Tebow no different than Morrall, Dilfer?
December, 16, 2011
By Alok Pattani | ESPN.com
US Presswire, US Presswire, Getty Images
Trent Dilfer, Tim Tebow and Earl Morrall have more in common than you think.
According to the Elias Sports Bureau, since the NFL-AFL merger 1970, there have been 66 quarterbacks who have taken over as starter after the team's first four games and started at least eight more games the rest of the season.
Only three of them have gone 7-1 or better as starters in that same season: Earl Morrall with the 1972 Miami Dolphins, Trent Dilfer with the 2000 Baltimore Ravens, and now Tebow with the Broncos this year. Both the previous teams went on to win the Super Bowl in those years.
When most people consider the legacies of the 1972 Dolphins and the 2000 Ravens, however, the team’s starting quarterback is hardly the first name that comes to mind.
For the Dolphins, it almost didn’t matter who was behind center as the team went 11-0 with Morrall and 6-0 with Bob Griese, who started the Super Bowl; for the Ravens, their historic defense captured the headlines.
But for the Broncos, Tebow has been the center of attention during the team’s incredible run over the past two months despite evidence that the Broncos success late in games hasn’t all been about Tebow.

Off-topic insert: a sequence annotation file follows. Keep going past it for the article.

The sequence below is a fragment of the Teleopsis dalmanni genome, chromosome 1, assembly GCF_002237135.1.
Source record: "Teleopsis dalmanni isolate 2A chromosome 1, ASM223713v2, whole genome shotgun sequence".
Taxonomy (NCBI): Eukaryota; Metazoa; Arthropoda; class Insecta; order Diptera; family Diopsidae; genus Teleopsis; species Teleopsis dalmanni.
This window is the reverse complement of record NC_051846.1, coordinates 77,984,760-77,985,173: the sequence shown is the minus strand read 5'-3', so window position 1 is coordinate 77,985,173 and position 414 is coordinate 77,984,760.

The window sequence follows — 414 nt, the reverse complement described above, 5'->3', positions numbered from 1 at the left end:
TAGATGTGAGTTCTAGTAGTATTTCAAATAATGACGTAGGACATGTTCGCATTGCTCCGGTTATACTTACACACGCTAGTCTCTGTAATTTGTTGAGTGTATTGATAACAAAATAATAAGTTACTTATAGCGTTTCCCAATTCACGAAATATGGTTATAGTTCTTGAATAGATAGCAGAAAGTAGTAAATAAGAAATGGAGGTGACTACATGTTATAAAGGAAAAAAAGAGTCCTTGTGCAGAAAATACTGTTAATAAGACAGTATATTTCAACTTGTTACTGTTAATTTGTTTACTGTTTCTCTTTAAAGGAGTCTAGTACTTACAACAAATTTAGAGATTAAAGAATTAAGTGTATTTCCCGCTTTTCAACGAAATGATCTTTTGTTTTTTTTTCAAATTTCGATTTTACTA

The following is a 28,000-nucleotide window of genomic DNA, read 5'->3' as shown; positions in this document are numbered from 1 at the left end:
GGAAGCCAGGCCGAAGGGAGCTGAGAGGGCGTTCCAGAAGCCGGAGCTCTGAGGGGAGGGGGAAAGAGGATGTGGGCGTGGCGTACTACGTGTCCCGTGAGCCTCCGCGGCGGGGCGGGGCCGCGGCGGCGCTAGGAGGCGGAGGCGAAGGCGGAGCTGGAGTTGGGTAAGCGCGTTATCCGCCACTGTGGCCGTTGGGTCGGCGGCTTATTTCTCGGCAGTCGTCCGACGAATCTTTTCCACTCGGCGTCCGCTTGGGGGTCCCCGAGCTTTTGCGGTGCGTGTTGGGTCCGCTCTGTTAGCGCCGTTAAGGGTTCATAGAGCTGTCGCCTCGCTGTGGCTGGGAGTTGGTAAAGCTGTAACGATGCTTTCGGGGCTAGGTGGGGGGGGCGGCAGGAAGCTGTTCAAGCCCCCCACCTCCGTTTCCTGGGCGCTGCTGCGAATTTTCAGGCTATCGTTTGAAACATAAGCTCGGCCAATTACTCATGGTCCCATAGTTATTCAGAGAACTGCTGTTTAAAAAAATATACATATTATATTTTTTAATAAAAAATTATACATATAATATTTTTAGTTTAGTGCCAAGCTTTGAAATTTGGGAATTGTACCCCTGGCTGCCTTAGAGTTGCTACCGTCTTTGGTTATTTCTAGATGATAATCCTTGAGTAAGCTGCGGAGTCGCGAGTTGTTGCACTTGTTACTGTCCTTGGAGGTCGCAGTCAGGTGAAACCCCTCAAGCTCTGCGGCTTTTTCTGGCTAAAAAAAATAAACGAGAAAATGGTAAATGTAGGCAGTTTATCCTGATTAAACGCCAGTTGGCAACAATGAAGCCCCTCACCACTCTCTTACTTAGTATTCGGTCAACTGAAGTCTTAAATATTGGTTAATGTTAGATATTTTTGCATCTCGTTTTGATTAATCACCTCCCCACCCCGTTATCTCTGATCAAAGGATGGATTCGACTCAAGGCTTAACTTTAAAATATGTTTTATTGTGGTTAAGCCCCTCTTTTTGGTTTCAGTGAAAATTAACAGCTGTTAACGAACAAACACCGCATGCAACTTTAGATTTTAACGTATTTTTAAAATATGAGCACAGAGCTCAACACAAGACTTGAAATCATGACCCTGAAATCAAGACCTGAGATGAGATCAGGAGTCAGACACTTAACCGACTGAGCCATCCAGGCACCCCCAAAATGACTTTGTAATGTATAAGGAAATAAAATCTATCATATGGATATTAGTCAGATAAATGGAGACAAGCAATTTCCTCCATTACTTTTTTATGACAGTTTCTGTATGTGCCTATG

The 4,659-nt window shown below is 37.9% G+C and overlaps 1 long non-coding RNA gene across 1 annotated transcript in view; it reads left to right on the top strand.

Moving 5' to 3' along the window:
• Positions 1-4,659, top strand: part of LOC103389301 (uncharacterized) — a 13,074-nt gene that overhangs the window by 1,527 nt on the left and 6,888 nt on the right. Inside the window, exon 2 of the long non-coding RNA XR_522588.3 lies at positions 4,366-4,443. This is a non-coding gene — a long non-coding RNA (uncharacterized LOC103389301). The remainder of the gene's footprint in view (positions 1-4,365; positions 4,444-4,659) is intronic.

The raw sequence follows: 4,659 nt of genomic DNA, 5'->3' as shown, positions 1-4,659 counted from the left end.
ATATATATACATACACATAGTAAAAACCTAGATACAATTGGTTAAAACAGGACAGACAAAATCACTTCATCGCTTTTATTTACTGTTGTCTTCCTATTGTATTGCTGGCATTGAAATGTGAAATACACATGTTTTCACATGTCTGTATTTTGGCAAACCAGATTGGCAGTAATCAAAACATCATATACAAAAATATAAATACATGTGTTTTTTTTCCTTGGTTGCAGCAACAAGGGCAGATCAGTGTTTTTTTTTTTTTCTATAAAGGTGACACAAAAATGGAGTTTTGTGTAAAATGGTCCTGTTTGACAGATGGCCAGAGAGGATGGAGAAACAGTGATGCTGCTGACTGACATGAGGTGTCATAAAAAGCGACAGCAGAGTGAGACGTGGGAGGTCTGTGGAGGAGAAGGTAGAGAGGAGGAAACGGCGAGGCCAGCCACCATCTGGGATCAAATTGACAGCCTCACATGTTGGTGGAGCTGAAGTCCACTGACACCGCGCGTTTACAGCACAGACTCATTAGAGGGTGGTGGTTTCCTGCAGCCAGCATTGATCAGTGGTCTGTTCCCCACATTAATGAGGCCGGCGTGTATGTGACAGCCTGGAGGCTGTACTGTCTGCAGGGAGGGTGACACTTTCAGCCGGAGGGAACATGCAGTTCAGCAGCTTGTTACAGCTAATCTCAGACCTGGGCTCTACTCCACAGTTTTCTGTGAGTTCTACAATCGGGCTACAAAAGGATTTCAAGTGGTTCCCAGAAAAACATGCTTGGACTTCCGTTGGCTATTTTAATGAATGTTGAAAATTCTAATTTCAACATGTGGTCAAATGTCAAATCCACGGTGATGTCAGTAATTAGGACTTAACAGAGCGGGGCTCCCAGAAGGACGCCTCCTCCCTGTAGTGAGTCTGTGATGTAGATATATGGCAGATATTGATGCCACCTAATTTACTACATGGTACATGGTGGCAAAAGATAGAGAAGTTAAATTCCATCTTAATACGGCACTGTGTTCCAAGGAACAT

Since most of the arguments made for Tebow are about how the team has done in his starts, let’s put individual statistics aside and compare these three quarterbacks in terms of how their team performed with each of them at the helm.
Morrall and Dilfer’s offenses were much more prolific and consistent than Tebow’s and they were supported by defenses that also allowed significantly fewer points per game.
However, the Broncos’ scoring defense average is heavily skewed by a 45-10 loss to the Detroit Lions. Excluding that contest, they’ve given up just 16.4 points per game.
They have held their opponent to 15 or fewer points in five games, a number that matches the defense of 1972 Dolphins and is one fewer than what the 2000 Ravens did.
The main difference between Tebow’s situation this year and the other two quarterbacks is that the 1972 Dolphins and 2000 Ravens still had winning records without Morrall and Dilfer, but the Broncos were 1-4 with Kyle Orton as starter.
This may speak to a leadership or inspirational element that Tebow provides which somehow motivates the team (in particular, the defense and special teams) to play better than before he was the starter.
Could that be the only reason that Tebow has been brought up in MVP talk while Dilfer and Morrall are generally considered “weak links” on teams that went on to win the Super Bowl?
The facts show that each team’s success with these three starting quarterbacks who took over in the middle of the season is very similar, yet Dilfer and Morrall were never given the credit that Tebow has received this season.